How do you get involved?

Undergraduates in both Fish Conservation and Wildlife Conservation that are interested in gaining exposure to research outside of the classroom are welcome in the Kindsvater lab. We are a dedicated group of scientists who can offer experience in how scientific progress is made in fish and wildlife conservation. Undergraduates in our group get out as much as they put in. The information on this page is intended to help undergraduate students understand how to get involved in the lab.

The first step is to find a graduate student mentor.

Undergraduates usually work directly with graduate students on aspects of their research projects. Email the graduate student with a brief description of your major, your interests, and your reason for joining the lab. At the graduate student’s discretion, the following opportunities may be available:
  • Experiential Learning:

    You can fulfill the Experiential Learning requirement for graduation in Fish and Wildlife Conservation - Note timing will be important
    • Please reach out a semester ahead of time
    • • Meet with grad mentor and discuss your plan to complete an independent project
      • Set up expectations
      • Fill out required forms and get signatures before add/drop closes
    • A written summary of your project experience is due at the end to complete the departmental requirement.

  • Research Credit:

  • Students can earn credits for contributing to ongoing research projects in the lab, which vary from semester to semester.
    • Reach out during add/drop periods.
    • • Signing up for research credits is more flexible than planning to fulfill the experiential learning requirement
    • CNRE Advising can help you with the forms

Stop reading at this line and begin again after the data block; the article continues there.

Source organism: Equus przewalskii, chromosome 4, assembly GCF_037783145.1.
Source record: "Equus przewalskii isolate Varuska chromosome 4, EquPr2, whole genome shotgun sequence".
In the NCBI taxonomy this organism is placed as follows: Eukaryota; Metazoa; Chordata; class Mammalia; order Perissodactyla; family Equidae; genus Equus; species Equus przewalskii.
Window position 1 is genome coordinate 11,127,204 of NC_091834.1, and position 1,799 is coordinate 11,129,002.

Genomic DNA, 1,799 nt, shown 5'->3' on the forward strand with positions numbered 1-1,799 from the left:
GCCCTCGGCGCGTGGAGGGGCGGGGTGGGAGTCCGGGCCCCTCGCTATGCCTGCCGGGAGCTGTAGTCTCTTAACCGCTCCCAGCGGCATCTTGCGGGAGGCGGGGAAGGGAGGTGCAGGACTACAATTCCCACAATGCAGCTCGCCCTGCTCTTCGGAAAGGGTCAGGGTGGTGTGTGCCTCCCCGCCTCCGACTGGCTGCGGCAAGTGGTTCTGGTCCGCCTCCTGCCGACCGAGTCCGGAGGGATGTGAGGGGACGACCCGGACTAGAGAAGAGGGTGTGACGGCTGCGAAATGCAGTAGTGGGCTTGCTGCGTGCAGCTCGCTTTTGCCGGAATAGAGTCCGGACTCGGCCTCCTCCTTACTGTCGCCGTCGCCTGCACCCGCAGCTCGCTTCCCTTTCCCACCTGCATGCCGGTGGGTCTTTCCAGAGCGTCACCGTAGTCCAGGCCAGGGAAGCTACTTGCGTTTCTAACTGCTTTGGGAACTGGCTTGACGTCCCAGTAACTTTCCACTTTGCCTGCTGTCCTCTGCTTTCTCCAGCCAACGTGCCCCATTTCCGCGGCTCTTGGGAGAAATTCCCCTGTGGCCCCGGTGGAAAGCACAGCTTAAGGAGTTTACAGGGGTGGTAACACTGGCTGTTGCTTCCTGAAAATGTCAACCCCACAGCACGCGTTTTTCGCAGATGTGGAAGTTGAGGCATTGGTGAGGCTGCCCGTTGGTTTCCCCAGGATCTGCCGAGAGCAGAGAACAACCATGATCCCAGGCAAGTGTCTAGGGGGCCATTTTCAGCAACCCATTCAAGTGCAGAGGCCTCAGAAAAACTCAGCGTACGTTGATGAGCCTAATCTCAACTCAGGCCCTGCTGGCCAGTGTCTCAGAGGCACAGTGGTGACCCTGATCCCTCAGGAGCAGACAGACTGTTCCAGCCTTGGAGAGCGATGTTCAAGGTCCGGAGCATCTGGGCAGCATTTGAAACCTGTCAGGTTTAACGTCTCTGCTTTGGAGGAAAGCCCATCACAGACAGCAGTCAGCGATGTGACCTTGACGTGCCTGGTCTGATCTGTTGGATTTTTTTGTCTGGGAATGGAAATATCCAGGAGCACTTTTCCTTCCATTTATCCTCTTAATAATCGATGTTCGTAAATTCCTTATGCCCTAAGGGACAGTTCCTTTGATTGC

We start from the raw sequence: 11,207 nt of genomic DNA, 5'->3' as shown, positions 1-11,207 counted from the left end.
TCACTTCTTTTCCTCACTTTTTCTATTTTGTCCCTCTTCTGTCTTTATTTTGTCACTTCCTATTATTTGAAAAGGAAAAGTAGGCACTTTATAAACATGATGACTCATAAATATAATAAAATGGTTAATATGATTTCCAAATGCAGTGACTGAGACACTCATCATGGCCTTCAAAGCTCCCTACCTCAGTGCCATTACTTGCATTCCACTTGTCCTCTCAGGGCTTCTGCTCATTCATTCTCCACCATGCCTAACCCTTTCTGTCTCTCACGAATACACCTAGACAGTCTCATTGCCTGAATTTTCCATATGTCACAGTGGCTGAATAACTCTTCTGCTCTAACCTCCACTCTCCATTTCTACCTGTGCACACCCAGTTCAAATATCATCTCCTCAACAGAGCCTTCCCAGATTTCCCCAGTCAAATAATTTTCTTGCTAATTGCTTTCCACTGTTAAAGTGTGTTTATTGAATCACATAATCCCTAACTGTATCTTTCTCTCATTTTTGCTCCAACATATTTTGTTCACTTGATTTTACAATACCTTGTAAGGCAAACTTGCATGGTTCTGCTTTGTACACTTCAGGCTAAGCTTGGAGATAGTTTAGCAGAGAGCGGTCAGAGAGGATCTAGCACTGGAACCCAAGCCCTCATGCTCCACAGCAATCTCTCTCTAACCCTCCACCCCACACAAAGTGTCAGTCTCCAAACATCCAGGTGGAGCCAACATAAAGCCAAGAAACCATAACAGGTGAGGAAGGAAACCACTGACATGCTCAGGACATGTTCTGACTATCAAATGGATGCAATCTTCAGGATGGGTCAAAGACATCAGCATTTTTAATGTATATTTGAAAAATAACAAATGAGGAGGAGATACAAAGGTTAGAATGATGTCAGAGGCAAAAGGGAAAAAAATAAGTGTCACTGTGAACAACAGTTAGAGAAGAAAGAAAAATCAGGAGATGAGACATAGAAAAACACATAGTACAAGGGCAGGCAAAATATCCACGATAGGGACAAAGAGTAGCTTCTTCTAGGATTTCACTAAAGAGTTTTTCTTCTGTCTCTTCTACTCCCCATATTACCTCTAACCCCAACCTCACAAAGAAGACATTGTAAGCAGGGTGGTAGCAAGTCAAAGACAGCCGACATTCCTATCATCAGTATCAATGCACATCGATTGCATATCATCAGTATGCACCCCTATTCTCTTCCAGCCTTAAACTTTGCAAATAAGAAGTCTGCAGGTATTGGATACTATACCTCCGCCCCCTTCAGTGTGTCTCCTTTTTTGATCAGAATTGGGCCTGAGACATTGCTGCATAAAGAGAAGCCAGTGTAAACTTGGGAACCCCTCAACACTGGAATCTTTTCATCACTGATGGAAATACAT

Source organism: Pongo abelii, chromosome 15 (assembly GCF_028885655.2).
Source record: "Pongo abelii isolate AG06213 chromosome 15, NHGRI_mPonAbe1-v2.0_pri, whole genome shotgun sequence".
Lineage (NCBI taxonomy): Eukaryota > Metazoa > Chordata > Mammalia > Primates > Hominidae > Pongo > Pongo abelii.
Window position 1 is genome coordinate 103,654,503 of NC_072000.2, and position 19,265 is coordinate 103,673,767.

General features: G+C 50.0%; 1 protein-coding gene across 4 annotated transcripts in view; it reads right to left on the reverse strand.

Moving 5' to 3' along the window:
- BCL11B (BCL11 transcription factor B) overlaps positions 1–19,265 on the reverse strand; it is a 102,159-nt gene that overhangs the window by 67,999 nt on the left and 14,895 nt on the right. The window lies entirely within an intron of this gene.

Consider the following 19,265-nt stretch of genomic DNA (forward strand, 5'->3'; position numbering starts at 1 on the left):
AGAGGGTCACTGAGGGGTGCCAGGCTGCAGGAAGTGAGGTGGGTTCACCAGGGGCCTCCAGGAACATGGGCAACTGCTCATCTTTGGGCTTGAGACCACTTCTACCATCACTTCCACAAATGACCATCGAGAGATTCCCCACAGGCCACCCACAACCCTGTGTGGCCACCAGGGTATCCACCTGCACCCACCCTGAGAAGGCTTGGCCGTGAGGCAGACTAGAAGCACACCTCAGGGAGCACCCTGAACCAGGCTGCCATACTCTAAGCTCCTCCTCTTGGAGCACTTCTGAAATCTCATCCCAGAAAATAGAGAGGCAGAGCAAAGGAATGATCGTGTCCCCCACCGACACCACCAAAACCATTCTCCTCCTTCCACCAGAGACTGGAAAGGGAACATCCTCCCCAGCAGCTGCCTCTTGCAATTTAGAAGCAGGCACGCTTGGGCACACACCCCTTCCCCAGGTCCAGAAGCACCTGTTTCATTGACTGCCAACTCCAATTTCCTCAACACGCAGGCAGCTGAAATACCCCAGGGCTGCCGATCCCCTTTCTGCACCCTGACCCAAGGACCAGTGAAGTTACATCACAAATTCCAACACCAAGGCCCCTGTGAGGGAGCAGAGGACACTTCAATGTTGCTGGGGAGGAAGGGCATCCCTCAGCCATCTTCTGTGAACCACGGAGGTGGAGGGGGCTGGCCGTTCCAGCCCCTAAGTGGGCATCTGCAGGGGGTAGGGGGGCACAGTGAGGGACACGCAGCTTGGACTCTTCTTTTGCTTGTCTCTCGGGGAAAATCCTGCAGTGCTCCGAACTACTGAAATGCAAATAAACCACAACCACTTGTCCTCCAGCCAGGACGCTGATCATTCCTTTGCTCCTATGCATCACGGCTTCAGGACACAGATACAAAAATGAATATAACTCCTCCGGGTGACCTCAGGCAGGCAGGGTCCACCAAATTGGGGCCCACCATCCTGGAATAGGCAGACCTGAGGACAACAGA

• Students may eventually present their research (see below)

  • Letters of recommendation

    Students can list graduate student mentors or Dr. Kindsvater as references for jobs, fellowships, or graduate school.
    • If a letter is needed, please provide two weeks of notice.
    • Dr. Kindsvater needs to know you at least a little to write a letter.
    • The strongest letters tend to be written for students that attend lab meeting, and/or engage in AFS or in class.
    • Please provide your resume or C.V.

  • Paid Positions

    Paid research opportunities are sometimes available. Please reach out to graduate student mentors for further information.
    • Student wage positions are funded by Dr. Kindsvater’s grants and availability depends on funding cycles and needs of graduate students.
    • REU positions (over the summer) are commonly held by students in the lab.
    • • These are highly recommended structured research experiences.
      • They expand student participation in independent research.
    • For students with underrepresented identities in STEM, opportunities at VT include MAOP REU positions and Fralin Undergraduate Research Fellowships.

  • Lab Meetings

    Students in the lab are invited to attend our lab meetings.
    • If you are interested in graduate school, regularly attending lab meetings is the best way to understand it is like and to be exposed to research in progress.
    • Students that attend lab meeting and get to know us may have the opportunity to receive feedback on job applications, professional presentations, and other research products.
    • Sometimes we have donuts and coffee

  • Poster Presentations

    Students involved in independent research projects usually present a poster.
    • Departmental conference at the end of Spring semester.
    • University-wide research conference at the end of Spring semester.
    • Students that see a project through to completion may be invited to attend a regional conference, such as the Tidewater AFS meeting or NEPARC .

  • Publications

    Involvement in lab projects can eventually lead to authorship on a publication but this is not guaranteed. The path to publishing usually takes a year or more. Students who attend lab meeting regularly will learn more about this process.